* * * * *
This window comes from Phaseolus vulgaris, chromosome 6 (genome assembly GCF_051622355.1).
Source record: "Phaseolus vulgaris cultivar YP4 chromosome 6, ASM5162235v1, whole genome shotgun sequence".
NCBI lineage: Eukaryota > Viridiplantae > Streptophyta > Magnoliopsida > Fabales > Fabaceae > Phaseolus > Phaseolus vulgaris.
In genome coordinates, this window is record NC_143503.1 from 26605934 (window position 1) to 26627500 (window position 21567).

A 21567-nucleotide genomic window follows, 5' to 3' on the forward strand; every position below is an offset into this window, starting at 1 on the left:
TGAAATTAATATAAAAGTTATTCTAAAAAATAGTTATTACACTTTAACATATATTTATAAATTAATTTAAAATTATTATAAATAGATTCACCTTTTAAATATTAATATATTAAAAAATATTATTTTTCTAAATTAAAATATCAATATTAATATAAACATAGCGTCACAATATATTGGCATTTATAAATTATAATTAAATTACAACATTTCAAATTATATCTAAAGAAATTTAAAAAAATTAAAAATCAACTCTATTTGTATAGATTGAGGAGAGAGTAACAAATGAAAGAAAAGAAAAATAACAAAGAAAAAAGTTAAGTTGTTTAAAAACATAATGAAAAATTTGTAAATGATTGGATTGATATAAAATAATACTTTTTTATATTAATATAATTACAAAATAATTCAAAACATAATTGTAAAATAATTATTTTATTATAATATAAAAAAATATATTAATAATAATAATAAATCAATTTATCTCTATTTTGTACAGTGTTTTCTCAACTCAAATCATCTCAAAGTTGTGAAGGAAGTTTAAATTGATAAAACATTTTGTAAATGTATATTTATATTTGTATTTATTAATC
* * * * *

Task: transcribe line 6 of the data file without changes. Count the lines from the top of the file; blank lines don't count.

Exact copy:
TGAAATTAATATAAAAGTTATTCTAAAAAATAGTTATTACACTTTAACATATATTTATAAATTAATTTAAAATTATTATAAATAGATTCACCTTTTAAATATTAATATATTAAAAAATATTATTTTTCTAAATTAAAATATCAATATTAATATAAACATAGCGTCACAATATATTGGCATTTATAAATTATAATTAAATTACAACATTTCAAATTATATCTAAAGAAATTTAAAAAAATTAAAAATCAACTCTATTTGTATAGATTGAGGAGAGAGTAACAAATGAAAGAAAAGAAAAATAACAAAGAAAAAAGTTAAGTTGTTTAAAAACATAATGAAAAATTTGTAAATGATTGGATTGATATAAAATAATACTTTTTTATATTAATATAATTACAAAATAATTCAAAACATAATTGTAAAATAATTATTTTATTATAATATAAAAAAATATATTAATAATAATAATAAATCAATTTATCTCTATTTTGTACAGTGTTTTCTCAACTCAAATCATCTCAAAGTTGTGAAGGAAGTTTAAATTGATAAAACATTTTGTAAATGTATATTTATATTTGTATTTATTAATC